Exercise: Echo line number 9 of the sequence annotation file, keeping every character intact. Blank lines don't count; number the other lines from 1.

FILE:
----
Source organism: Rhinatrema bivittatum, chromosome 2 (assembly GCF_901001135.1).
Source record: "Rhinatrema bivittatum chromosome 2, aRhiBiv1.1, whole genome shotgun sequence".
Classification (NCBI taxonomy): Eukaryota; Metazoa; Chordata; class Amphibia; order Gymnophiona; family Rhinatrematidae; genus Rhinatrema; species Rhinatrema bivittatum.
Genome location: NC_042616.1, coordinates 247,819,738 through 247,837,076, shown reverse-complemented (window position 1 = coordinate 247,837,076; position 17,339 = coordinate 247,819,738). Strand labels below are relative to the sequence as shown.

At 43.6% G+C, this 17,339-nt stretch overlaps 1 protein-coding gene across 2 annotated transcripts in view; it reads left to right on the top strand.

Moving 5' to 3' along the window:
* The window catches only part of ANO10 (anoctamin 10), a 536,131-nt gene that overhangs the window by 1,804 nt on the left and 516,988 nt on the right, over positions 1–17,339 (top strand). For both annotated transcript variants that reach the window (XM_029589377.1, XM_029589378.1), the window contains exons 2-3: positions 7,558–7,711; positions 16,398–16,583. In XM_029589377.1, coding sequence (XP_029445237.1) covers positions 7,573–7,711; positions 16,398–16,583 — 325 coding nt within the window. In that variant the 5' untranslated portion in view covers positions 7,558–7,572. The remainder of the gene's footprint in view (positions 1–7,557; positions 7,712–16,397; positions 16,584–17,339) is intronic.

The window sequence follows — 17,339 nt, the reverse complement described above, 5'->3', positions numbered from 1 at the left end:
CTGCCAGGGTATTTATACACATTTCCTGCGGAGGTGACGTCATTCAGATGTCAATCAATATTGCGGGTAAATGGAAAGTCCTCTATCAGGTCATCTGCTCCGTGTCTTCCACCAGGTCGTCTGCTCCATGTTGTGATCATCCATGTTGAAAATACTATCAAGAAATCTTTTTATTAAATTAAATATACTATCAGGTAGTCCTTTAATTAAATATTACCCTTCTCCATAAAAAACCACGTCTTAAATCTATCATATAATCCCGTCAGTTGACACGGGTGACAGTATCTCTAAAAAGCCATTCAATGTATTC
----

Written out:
CTGCCAGGGTATTTATACACATTTCCTGCGGAGGTGACGTCATTCAGATGTCAATCAATATTGCGGGTAAATGGAAAGTCCTCTATCAGGTCATCTGCTCCGTGTCTTCCACCAGGTCGTCTGCTCCATGTTGTGATCATCCATGTTGAAAATACTATCAAGAAATCTTTTTATTAAATTAAATATACTATCAGGTAGTCCTTTAATTAAATATTACCCTTCTCCATAAAAAACCACGTCTTAAATCTATCATATAATCCCGTCAGTTGACACGGGTGACAGTATCTCTAAAAAGCCATTCAATGTATTC